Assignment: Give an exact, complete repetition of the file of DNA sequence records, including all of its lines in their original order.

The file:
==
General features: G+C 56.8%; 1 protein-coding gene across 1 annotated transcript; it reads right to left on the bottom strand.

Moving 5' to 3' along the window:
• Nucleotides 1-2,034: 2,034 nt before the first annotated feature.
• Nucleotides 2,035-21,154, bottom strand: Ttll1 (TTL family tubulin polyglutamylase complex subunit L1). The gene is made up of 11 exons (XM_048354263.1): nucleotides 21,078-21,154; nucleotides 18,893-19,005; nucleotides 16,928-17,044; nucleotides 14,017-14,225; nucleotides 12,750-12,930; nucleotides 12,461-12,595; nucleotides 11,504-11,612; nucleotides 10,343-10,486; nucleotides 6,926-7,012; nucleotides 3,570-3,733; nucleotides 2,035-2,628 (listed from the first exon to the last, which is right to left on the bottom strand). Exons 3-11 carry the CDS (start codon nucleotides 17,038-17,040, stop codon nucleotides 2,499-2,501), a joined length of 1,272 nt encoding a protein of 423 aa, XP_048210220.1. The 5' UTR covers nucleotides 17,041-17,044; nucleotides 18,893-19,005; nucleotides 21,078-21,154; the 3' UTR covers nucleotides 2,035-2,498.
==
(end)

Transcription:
General features: G+C 56.8%; 1 protein-coding gene across 1 annotated transcript; it reads right to left on the bottom strand.

Moving 5' to 3' along the window:
• Nucleotides 1-2,034: 2,034 nt before the first annotated feature.
• Nucleotides 2,035-21,154, bottom strand: Ttll1 (TTL family tubulin polyglutamylase complex subunit L1). The gene is made up of 11 exons (XM_048354263.1): nucleotides 21,078-21,154; nucleotides 18,893-19,005; nucleotides 16,928-17,044; nucleotides 14,017-14,225; nucleotides 12,750-12,930; nucleotides 12,461-12,595; nucleotides 11,504-11,612; nucleotides 10,343-10,486; nucleotides 6,926-7,012; nucleotides 3,570-3,733; nucleotides 2,035-2,628 (listed from the first exon to the last, which is right to left on the bottom strand). Exons 3-11 carry the CDS (start codon nucleotides 17,038-17,040, stop codon nucleotides 2,499-2,501), a joined length of 1,272 nt encoding a protein of 423 aa, XP_048210220.1. The 5' UTR covers nucleotides 17,041-17,044; nucleotides 18,893-19,005; nucleotides 21,078-21,154; the 3' UTR covers nucleotides 2,035-2,498.